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Deciphering the Universe using Statistics

Both statistics and astronomy have greatly benefited from the digital age. Dr. Max Bonamente, a professor of physics and astronomy at The University of Alabama in Huntsville (UAH), claims that most astronomers lack the necessary training to realize the significant advantages that might be obtained by combining these fields. He and his colleagues are attempting to alter all of that with innovative astrostatistics research.

In a work that was published in the Monthly Notices of the Royal Astronomical Society, Dr. Bonamente demonstrated a novel probability distributional twist that has the potential to completely alter how cosmological data is interpreted.

The researcher claims that astronomers have a history of being bad statisticians because we tend to “make up the statistics as we go.” In the latest paper, he presents a novel way to handle systemic errors. It explains a novel probability distribution technique he created that has never been considered previously. In terms of drawing inferences from observations, it’s geeky stuff with practical applications. Many astronomers lack the foundational knowledge in math needed to perform comprehensive statistical analysis. Since statistics is fundamentally a challenging branch of mathematics, it is difficult. Few people are willing to spend the extra time doing it. Naturally, not everyone has that sentiment.

This is demonstrated by the accomplishment of a workshop recently held at UAH, a member of The University of Alabama System, and titled “Illuminating the Dynamic Universe: Statistical Methods for Event Data.” The workshop was planned by Dr. Bonamente and his colleague, assistant professor of space science Dr. Lingling Zhao.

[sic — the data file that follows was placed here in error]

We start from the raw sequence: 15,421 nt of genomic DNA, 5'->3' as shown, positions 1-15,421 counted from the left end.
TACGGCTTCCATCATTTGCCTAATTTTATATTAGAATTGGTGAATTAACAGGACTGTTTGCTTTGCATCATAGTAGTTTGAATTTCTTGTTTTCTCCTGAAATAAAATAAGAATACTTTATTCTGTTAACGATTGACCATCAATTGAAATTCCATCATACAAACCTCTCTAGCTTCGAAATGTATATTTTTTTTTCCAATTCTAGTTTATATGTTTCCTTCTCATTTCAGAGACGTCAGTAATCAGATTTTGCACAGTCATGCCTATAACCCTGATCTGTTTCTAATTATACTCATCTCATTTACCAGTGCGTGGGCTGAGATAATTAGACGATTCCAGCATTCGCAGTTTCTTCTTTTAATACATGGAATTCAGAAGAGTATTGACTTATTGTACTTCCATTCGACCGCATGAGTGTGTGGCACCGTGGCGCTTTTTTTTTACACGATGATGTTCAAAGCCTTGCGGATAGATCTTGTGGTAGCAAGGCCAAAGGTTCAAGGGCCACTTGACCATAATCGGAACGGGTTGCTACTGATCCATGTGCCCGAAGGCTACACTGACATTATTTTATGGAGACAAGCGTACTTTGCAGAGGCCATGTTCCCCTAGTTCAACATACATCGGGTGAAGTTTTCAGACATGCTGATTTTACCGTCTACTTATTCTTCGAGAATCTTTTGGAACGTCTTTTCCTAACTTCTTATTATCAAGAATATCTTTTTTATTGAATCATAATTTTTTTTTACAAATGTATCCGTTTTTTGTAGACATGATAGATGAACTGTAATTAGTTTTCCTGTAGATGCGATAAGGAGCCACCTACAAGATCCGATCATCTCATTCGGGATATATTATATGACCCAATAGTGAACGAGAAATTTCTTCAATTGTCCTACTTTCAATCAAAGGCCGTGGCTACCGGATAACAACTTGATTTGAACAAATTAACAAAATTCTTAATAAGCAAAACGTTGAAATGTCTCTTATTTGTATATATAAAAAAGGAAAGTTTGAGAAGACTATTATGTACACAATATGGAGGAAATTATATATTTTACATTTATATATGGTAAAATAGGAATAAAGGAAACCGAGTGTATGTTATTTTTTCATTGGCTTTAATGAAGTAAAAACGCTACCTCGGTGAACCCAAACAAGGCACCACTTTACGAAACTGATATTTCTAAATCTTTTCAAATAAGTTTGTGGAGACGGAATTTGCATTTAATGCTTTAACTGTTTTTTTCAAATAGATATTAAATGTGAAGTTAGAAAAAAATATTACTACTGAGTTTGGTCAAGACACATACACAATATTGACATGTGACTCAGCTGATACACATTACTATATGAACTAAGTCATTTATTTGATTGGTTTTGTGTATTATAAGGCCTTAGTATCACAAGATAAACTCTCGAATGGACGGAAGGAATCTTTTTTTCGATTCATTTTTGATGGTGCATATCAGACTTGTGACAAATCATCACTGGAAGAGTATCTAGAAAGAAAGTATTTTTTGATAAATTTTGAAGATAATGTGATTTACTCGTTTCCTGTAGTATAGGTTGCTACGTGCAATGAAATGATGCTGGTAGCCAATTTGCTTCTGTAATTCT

The event involved hands-on, cooperative examination of sample problems using cutting-edge software and was aimed to educate young scientists in proper statistical approaches for the study and interpretation of data. The meeting served as a venue for astronomers and academics from related disciplines to discuss new developments in the study of event data.

“Event data” are the aggregate of individual occurrences, which in astronomy are often light photons but can also be neutrinos or other particles. Through statistical applications, these occurrences can be investigated as a function of space and time (such as light curves), energy or wavelength (such as spectra), or location (pictures). Events can also be thought of as collections of quantities, such as gravitational wave events or galaxy clusters found by measuring the cosmic microwave background, a cooled by-product of the first light that ever travelled freely through the cosmos.

Italian-born Dr. Bonamente immigrated to the United States in 1997, where he earned both his M.S. and Ph.D. in physics. It was at UAH that he pioneered the application of the statistical technique known as Markov chain Monte Carlo (MCMC) for the study of cosmic events. MCMCs are a type of specialized algorithms used in probability distributions, a mathematical function that calculates the likelihood of occurring for various experiment outcomes.

The researcher points out that these techniques have made it feasible to analyse data more quickly and precisely. Machine learning is widely used in astronomy today. For instance, researchers measured the Hubble constant using MCMCs, which was a significant feat at the time. One of the most significant quantities in cosmology is the Hubble constant because it indicates how quickly the cosmos is expanding.

The latest technologies are producing enormous volumes of data of genuinely mind-boggling complexity, and astronomical statistics represents the future of big data management and analysis in astronomy. As new data-gathering methods emerge in radio, microwave, infrared, X-ray, gamma-ray, interferometer, and optical devices that will require new statistical algorithms and approaches to make sense of it all, the problem of analyzing this data is only expanding exponentially.

Dr. Bonamente notes that most physicists and astronomers aren’t very familiar with probability theory, let alone statistics. Being cautious and resisting the urge to discover a fantastic new result when none exists should be a scientist’s primary responsibility. So for him, it makes sense to combine mathematics and astronomy.

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